In any case, this rejection unleashed a chain of reactions that I am still trying to make sense of. At first I was really considering getting a job in industry, and getting this damn experience that I am lacking. I checked companies I like and projects I think I’d be happy working for. Then I started thinking what is that I like to do. What would make me happy? And I made a list because I like to make lists. They help me organize myself. Here it is:

– solving puzzles
– programming
– mathematics
– music

It’s not very helpful though. What I need to know is what kind of job will give me that, and at the moment I don’t know. I am in academia for a while, and I know I can get the first three things at least. But it seems they have not been enough. Maybe it’s because I am reaching the end of my PhD, because I’ve been working for three years in some problem nobody understands and getting only partial results nobody will ever use, but I am sick and tired of this research already. If in the end I decide to stay in academia, it’ll really do me some good to change research topics to something more applied. What about industry? Is there some kind of job that will require me to work on things of this list all the time? The job announcements I saw in the companies I selected claim so. But it just seems too good to be true. I’ve had jobs before and I know how boring it can be. How so not challenging. But then again, I didn’t have a real job in one of these cool companies that claim to have cool jobs. You see my dilemma?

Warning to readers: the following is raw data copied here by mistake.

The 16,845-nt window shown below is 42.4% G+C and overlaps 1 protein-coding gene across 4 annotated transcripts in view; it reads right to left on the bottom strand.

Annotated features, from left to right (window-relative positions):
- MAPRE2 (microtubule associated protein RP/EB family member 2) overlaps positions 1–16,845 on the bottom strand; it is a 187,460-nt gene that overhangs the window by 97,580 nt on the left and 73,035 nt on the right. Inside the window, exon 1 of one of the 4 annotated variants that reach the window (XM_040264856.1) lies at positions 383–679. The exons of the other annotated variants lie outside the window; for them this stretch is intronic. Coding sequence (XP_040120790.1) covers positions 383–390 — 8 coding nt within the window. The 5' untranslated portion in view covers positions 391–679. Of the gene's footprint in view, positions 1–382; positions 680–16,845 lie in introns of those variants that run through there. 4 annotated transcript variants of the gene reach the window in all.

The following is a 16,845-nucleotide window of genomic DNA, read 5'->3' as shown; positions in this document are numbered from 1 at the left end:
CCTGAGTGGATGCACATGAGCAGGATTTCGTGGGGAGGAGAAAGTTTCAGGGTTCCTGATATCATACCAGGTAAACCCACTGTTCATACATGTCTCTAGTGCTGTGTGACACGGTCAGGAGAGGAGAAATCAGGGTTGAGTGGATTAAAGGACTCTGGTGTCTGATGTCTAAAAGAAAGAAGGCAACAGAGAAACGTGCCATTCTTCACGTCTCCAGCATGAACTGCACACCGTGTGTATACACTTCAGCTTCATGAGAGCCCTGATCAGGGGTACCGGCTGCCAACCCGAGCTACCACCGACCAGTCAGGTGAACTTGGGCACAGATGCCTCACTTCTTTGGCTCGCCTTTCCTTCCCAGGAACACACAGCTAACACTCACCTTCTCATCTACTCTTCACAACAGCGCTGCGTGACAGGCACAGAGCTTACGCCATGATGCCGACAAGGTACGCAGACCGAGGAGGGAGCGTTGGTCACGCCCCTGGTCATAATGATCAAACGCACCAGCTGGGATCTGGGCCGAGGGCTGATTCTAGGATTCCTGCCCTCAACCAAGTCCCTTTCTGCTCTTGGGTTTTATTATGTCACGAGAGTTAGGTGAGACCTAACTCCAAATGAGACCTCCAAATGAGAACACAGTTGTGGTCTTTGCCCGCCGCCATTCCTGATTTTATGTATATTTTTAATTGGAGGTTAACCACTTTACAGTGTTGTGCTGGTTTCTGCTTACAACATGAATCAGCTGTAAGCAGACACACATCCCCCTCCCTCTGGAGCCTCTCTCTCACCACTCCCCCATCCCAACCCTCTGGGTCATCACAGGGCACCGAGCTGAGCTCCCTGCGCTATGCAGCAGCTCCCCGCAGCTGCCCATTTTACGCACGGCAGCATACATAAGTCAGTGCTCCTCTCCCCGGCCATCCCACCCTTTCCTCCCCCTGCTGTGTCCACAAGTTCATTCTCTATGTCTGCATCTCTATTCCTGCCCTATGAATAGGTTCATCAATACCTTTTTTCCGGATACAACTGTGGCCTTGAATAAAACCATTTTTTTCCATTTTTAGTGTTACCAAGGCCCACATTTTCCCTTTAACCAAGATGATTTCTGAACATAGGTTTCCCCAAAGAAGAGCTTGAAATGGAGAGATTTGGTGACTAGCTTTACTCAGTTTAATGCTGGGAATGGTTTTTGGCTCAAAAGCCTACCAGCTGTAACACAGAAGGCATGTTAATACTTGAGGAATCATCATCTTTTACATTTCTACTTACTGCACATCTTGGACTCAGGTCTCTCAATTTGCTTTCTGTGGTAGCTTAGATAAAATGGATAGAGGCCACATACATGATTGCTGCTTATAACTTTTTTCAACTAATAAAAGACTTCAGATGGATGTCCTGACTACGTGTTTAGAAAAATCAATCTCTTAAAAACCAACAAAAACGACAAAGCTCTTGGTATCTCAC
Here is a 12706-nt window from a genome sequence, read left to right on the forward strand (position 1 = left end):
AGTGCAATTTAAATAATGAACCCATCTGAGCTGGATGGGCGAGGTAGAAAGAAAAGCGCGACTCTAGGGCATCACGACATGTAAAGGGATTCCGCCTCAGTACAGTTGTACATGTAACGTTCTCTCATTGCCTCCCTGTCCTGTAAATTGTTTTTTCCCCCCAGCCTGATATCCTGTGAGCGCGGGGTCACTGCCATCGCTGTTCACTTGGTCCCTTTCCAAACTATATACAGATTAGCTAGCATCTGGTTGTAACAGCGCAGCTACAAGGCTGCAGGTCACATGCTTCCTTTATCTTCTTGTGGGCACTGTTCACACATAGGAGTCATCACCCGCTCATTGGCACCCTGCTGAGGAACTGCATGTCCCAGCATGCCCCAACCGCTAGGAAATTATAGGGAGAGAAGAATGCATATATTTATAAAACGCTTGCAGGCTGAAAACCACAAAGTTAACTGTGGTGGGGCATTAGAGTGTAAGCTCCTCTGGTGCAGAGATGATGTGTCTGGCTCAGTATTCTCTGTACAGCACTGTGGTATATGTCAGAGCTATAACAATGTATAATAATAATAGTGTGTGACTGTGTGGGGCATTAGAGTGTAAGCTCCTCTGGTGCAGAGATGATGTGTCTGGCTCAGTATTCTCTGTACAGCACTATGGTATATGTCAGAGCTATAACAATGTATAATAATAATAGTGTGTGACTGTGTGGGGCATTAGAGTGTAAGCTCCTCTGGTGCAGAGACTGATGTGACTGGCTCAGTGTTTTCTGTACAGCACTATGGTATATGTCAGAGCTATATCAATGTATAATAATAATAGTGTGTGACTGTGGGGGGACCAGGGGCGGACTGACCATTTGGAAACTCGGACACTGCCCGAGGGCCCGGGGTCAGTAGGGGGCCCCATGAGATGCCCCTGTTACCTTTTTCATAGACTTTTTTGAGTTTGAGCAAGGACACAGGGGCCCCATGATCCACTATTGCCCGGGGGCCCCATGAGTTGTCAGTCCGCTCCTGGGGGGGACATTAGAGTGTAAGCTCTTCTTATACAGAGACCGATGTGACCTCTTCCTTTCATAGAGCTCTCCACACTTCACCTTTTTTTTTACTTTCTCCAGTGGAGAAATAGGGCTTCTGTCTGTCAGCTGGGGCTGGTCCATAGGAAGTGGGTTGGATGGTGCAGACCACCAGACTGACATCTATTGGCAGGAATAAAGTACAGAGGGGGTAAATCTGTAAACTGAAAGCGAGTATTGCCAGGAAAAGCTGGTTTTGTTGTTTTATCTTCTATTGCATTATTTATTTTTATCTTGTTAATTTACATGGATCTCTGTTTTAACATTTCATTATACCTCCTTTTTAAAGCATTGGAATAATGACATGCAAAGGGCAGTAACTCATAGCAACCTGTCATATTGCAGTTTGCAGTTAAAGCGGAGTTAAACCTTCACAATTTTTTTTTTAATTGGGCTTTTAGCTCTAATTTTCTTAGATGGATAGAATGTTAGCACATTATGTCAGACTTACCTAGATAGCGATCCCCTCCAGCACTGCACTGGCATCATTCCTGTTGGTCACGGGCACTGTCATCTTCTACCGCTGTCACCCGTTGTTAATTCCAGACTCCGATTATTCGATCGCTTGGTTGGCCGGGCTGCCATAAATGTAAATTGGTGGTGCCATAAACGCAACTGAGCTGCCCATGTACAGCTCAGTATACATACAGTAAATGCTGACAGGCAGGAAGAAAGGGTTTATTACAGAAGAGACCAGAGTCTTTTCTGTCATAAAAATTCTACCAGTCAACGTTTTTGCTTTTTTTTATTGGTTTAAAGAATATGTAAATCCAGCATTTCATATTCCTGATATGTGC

In the middle of despair I took two career tests to see which careers fit me the most. The result of both was basically that I have the profile for research, programming and engineering. Really? Well, *that* I knew already! I am not trying to decide whether I should study literature or computer science.

Anyway, in the end I decided to explore possibilities… Learning about new research topics and about bigger projects in industry (as an intern, employee or volunteer, there are few possibilities I checked). But I am really focusing on getting this mysterious software engineering experience, either in academia or in industry. I learned over the years that you cannot tell me I can’t do something. That’s probably one of my biggest motivation triggers. And they told me I could not get the job… you shouldn’t have done that.

About happiness

This has been a recurring theme in the past few weeks on my random walk on the internet (maybe not so random). It started with an article on the BBC Travel about the cities to visit in the happiest countries in the world, which led me to this report: http://unsdsn.org/files/2013/09/WorldHappinessReport2013_online.pdf